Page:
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An anti-lock braking system (ABS) is fitted as standard to all modern day cars as an additional safety measure. Under heavy braking, the force exerted on the brake discs can cause the wheels to lock, resulting in the car skidding along the road surface. This sudden loss of traction may cause the car to decelerate less resulting in possible impact.

ABS works by detecting wheel lock (based on a wheel suddenly stopping compared with what the car is actually doing). In order to do this, ABS rings are fitted behind each wheel which look like cogs. As they rotate, they 'strobe' past a sensor. If all four wheels are rotating at a similar rate then the controller will calculate that all is well. Should the speed measurement from one of these sensors suddenly fall to zero, then the wheel must no longer be rotating (i.e. locked up).

To mitigate this issue, the ABS system effectively applies and releases pressure to the brakes very quickly in order to regain traction and carry on stopping the car.

On mk1-6 cars, the ABS system was combined with the 'Trust' and 'Trust+' stability system which also looked at the cars behaviour in more than one dimension. The mk7 fortwos combined ABS with ESP resulting in an even more sophisticated stability system.

Should an ABS ring fail, incorrect speed readings will be sent to the ABS controller. This may result in the ABS operating every time you brake or simply just bring on the ABS (and/or warning triangle) on the dash. As a first port of call, you should check the ABS rings (also know as Reluctor Rings) when attempting to diagnose any braking problems.

Front ABS rings

The front ABS rings are mounted on the hub of the wheel bearing. They are hidden between the brake disk and a steel plate. As such, they are protected from the elements and rarely corrode to the point of failure. Here, you can see the location of the ABS ring and the associated sensor:

Whenever you change the brake discs, it is good practice to brush any debris away from the ABS ring with a brush.

As you can see, corrosion is minimal. This image was taken on a 6 year old car. It is likely that the wheel bearing will fail before the ABS ring resulting in replacement of the whole assembly.

Rear ABS rings

These are where problems are common. The rings are located on the rear driveshafts before they connect with the wheel hubs. They are very exposed to the elements and unfortunately weren't made of high quality material. In the following image, we have disconnected a driveshaft from the hub to show the extent of corrosion. You can see a clear brake where rust has built up under the ring and forced it to split. This will be transmitting an irregular speed to the controller as the car is moving causing the ABS light to come on constantly.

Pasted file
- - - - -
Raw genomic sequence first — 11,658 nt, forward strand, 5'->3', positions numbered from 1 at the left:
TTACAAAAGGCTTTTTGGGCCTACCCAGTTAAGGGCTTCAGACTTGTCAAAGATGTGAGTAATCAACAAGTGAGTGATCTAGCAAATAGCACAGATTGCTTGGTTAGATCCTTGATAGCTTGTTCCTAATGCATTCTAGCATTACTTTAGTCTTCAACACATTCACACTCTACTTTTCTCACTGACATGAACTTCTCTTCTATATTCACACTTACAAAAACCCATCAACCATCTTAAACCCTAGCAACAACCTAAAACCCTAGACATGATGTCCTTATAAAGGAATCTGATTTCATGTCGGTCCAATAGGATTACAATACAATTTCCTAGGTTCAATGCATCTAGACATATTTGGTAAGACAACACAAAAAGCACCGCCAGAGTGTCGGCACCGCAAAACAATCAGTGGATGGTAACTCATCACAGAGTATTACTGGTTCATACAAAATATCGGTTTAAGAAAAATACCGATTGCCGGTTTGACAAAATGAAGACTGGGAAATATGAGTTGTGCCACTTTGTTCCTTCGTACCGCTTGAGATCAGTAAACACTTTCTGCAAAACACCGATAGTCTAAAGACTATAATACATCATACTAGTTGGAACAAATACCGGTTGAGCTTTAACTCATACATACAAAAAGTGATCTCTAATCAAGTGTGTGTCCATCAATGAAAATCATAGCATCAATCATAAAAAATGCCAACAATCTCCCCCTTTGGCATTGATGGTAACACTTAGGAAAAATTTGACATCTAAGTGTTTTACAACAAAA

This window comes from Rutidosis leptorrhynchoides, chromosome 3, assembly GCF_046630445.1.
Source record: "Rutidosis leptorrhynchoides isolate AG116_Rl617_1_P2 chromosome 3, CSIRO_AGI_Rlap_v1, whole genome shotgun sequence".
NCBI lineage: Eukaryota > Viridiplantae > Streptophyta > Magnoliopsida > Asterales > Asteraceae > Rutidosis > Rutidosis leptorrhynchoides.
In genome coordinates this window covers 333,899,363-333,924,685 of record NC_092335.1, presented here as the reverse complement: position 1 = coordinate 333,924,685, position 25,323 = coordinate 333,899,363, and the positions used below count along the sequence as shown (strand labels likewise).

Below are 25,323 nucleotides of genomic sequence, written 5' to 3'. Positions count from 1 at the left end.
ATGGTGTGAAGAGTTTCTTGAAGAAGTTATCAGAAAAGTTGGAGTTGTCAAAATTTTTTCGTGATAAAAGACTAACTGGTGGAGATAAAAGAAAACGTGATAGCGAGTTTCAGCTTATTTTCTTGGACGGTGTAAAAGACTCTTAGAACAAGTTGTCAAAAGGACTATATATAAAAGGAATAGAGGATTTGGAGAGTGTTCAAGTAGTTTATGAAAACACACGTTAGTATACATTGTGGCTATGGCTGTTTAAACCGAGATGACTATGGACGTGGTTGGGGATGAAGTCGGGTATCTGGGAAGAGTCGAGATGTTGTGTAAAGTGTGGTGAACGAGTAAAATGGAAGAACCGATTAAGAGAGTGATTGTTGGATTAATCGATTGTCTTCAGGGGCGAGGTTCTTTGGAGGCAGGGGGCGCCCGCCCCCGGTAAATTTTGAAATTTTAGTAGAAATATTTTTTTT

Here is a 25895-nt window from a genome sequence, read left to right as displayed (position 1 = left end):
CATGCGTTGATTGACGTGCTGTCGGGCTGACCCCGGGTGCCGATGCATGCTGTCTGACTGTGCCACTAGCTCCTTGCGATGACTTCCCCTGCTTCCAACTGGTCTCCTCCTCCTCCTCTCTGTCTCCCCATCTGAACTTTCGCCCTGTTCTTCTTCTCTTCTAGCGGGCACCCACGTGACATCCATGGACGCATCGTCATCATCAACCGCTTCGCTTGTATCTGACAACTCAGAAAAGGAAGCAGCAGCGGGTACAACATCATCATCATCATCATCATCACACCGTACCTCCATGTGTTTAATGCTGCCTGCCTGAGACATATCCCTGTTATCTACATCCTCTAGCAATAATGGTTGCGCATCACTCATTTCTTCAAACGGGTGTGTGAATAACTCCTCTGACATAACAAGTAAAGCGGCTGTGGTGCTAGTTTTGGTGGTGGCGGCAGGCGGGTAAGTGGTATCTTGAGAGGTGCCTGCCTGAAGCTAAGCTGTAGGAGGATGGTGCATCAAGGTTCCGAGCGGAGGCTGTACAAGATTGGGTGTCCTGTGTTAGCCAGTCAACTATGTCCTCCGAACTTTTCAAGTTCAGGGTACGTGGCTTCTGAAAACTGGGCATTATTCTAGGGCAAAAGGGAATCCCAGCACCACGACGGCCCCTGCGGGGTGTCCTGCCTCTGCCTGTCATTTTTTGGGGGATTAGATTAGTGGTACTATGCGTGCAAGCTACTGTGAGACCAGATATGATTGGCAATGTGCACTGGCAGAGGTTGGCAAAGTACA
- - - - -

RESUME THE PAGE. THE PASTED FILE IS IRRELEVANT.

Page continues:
The only real solution is to replace the ABS ring or entire driveshaft. ABS rings are not available from smart but there are several companies online who can provide high quality ones with corrosion resistance built in.

To replace the ABS ring we recommend removing the driveshaft from the car. Information on how to do this can be found here.

Now that the ABS ring has cracked, it will remove from the drive shaft fairly easily. We found that forcing it open at shown broke any persistant rust patches.

Your new ABS ring need to have 42 teeth and an internal diameter of 68.8mm.

With the old ring removed, give the surface of the driveshaft a good clean. Dislodge any flakey rust patches with a file or wire brush. Then clean off surface rust with some course sand paper.

Offer up your new ABS ring. If it doesn't wedge easily on the wide part of the drive shaft, remove and give the surface another clean. Use a metal file to take the surface down slightly. Don't go mad though! You want the ABS ring to be held in place with a good 'interference fit'.

With the new ring lined up, tap into place with a hammer. Using the old ring provides some sacrificial protection to the new one.

When you are happy that you have driven the new ABS ring along the driveshaft enough, you can now refit the driveshaft to the car.

Give the ABS sensor a quick clean as you reassemble everything. Then check operation with a quick drive. The ABS light should stay off. If not, try disconnecting the battery briefly and try again.

If you want your ABS rings to last even longer, you can corrosion treat the whole driveshaft. Use a suitable anticorrosion product (Waxoyl works). Don't use Hammerite as you'll find that it doesn't last. The following shafts were thoroughly clean and coated in a silver marine grade paint.

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